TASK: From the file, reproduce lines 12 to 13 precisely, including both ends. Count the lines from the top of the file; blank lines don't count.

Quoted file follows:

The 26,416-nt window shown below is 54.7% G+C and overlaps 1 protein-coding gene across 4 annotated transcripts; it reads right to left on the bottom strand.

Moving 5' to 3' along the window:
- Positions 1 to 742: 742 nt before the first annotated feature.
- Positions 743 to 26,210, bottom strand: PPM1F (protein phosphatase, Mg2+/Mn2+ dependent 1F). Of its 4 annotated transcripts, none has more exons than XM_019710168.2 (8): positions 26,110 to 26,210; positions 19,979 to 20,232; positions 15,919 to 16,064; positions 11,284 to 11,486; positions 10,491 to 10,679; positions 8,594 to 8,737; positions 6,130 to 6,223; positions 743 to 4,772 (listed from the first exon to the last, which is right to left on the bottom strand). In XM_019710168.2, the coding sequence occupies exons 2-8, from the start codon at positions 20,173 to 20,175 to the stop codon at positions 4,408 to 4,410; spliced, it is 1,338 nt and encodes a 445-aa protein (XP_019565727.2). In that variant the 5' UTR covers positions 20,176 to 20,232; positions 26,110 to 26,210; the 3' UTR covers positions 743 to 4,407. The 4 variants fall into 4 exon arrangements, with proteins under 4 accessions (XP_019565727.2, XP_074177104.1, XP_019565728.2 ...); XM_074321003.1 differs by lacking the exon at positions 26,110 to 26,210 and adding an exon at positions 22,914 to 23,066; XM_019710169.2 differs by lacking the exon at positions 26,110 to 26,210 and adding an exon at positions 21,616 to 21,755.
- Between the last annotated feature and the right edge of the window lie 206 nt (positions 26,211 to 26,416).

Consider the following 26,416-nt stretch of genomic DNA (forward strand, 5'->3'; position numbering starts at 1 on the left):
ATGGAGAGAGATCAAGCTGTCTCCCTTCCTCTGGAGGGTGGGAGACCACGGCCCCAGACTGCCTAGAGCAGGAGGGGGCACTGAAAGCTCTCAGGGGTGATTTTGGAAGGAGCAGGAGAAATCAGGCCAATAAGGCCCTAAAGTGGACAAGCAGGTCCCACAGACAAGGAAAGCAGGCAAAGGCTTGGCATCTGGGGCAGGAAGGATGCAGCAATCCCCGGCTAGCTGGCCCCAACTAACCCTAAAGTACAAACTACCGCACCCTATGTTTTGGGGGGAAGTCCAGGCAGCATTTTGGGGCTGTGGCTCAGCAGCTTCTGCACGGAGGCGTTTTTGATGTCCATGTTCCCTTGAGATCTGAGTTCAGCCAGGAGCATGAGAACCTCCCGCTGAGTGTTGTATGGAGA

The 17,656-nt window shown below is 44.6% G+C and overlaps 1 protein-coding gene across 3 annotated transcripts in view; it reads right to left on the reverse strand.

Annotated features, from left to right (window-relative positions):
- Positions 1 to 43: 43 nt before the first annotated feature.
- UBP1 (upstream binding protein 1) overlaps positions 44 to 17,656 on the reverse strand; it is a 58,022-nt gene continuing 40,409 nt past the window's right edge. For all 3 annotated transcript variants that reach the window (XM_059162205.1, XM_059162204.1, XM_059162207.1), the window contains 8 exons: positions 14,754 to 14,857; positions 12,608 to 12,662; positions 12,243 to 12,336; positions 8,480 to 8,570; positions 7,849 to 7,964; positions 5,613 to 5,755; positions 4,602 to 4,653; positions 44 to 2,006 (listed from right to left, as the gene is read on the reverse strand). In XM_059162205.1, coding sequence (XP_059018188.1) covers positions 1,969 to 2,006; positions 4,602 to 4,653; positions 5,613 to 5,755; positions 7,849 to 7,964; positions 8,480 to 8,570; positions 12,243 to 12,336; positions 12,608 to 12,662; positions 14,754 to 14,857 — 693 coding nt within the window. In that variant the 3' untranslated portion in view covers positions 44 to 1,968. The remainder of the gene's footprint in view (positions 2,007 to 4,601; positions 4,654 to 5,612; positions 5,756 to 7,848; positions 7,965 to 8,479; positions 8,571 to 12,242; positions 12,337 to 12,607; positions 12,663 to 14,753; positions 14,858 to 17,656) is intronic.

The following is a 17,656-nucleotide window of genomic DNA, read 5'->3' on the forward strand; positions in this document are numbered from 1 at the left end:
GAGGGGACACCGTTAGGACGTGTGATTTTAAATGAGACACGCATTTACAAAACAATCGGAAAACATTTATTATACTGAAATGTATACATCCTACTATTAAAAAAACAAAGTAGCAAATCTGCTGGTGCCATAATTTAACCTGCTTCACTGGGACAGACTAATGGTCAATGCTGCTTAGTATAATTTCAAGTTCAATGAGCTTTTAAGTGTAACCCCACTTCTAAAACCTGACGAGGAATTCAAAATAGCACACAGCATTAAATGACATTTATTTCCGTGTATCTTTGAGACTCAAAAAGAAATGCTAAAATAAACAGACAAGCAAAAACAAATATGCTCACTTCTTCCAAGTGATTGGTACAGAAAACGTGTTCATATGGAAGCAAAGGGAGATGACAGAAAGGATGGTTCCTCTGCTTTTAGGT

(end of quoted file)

The following is a 17,656-nucleotide window of genomic DNA, read 5'->3' on the forward strand; positions in this document are numbered from 1 at the left end:
GAGGGGACACCGTTAGGACGTGTGATTTTAAATGAGACACGCATTTACAAAACAATCGGAAAACATTTATTATACTGAAATGTATACATCCTACTATTAAAAAAACAAAGTAGCAAATCTGCTGGTGCCATAATTTAACCTGCTTCACTGGGACAGACTAATGGTCAATGCTGCTTAGTATAATTTCAAGTTCAATGAGCTTTTAAGTGTAACCCCACTTCTAAAACCTGACGAGGAATTCAAAATAGCACACAGCATTAAATGACATTTATTTCCGTGTATCTTTGAGACTCAAAAAGAAATGCTAAAATAAACAGACAAGCAAAAACAAATATGCTCACTTCTTCCAAGTGATTGGTACAGAAAACGTGTTCATATGGAAGCAAAGGGAGATGACAGAAAGGATGGTTCCTCTGCTTTTAGGT